The Times West Virginian

WVU Sports

January 5, 2011

WVU women visit Seton Hall

MORGANTOWN — Mike Carey, the coach of West Virginia University’s sixth-ranked Mountaineers women’s basketball team, has seen his team sleepwalk through the first half of its past two games as if the players had just gotten out of bed.

That worries him today when the Mountaineers go to Seton Hall.

“What is it, 8 in the morning?” Carey asked of the starting time at Seton Hall after the ugly performance against Central Connecticut State gave WVU a 14-0 start.

In reality, the game begins at 12:30 p.m. in what was designated as Kid’s Day, but Carey now says that something fell through and the expected children won’t be there, meaning a terribly sparse crowd at such a time.

One thing is for sure. WVU has historically had problems at Seton Hall, winning 3 and losing 6 in Walsh Gymnasium, and trails in the series between the two teams 12 victories to 10. Carey has won only four of 10 games against Seton Hall.

“The women play on campus. It’s a little gym with a stage on one end of it like you have in junior high school or high school,” Carey explained.

On paper, you would not worry much about Seton Hall. A year ago the Pirates were 9-21 and scored only 31 points in a loss to WVU, one of their 15 Big East losses en route to a 1-15 season.

That caused Seton Hall to make a coaching change and they brought in one of the legendary figures in women’s basketball as coach, Anne Donovan, a pioneer in the game who grew up not far from the Seton Hall campus in Ridgewood, N.J.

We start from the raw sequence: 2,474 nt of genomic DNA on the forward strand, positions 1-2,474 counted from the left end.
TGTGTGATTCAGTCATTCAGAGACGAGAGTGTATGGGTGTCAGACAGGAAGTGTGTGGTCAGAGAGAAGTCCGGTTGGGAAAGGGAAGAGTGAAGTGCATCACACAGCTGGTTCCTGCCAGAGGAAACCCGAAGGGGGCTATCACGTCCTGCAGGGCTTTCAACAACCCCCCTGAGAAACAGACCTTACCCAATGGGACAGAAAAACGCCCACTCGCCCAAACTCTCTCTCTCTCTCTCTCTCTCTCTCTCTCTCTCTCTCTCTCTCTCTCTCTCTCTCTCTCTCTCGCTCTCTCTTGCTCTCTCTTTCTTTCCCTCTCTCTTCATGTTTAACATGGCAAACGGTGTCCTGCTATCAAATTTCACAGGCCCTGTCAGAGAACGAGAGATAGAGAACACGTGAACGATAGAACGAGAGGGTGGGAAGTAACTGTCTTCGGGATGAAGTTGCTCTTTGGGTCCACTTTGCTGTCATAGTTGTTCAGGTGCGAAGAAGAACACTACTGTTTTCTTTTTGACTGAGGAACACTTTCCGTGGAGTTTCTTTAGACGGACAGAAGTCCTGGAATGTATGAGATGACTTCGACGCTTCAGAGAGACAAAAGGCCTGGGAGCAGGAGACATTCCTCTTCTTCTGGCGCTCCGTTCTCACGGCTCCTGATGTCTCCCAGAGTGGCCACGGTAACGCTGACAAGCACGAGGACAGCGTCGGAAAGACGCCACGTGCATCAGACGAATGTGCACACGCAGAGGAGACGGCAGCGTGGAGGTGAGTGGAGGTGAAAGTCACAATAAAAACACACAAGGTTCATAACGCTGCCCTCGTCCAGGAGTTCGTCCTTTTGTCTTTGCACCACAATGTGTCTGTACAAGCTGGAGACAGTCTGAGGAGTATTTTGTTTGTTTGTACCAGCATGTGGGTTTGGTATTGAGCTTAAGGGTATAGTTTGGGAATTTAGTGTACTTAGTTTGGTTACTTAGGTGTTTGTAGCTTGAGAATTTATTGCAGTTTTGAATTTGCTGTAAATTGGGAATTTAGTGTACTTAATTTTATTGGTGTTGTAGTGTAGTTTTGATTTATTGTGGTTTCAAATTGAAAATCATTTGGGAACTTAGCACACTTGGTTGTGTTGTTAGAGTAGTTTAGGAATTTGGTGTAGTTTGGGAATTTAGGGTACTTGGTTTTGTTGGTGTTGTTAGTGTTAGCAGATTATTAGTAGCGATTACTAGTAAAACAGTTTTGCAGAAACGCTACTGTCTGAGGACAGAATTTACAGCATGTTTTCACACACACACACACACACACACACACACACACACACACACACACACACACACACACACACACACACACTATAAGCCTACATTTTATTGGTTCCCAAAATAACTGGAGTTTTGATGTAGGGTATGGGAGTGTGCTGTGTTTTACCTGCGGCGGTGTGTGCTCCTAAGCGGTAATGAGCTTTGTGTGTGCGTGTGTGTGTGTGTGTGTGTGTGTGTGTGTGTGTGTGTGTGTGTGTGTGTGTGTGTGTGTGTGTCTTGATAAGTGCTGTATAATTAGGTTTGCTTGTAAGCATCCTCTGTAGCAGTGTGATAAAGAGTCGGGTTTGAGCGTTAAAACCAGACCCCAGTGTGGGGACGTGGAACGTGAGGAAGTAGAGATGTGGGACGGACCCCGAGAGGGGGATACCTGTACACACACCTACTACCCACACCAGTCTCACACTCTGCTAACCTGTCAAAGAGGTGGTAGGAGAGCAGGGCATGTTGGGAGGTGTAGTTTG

Donovan was one of the most widely recruited players out of high school, following in Nancy Lieberman’s footsteps to Old Dominion where she helped the Monarchs win a national title while averaging a double-double during her career.

Donovan has got the Pirates in at 7-7 heading into this game but the way Carey looks at it, it isn’t about her or the tiny gym or the screaming kids. He has to get his team right for it has won while not playing anywhere near up to expectations.

“We better wake up,” he said after Central Connecticut game. “This is two games in a row we played uninspired, didn’t play hard, didn’t move the ball. I’m glad we’re starting league play, honestly I am. We need to start Big East play. Maybe what we need is to get our butt beat a couple of times. Maybe that will wake some of these people up.”

While that may be a rather harsh way to look at it, Carey does have problems. The team is not shooting well, not executing and it isn’t getting better as point guard Sarah Miles, a senior leader, tries to play herself back into shape after missing seven games with a knee injury.

“With Sarah in there our execution is not good,” Carey said. “Sarah is a great player and it’s my job to get her ready. We have just not been able to practice her hard because of her knee.”

Getting back to start a home game was an important step for Miles before Big East play.

“I was just thinking, ‘I haven’t seen this carpet in a long time,’” she said.

Offensively, she seemed stale, but she did do a solid job defensively, recording nine steals.

“My main focus is my defense,” Miles said. “My lateral movement, I feel like I’m standing still instead of going side to side. I need to get back in the flow of the offense with my timing.”

Right now freshman Brooke Hampton has been a savior, being able to move in right out of high school and run the offense at a high level in Miles absence and give her time to heal.

But now it’s Big East play and that’s when you need your veterans to take control.

“They got to get hungry again,” Carey said. “They got to get motivated. Maybe if we start playing some Big East teams they’ll get hungry.”

E-mail Bob Hertzel at

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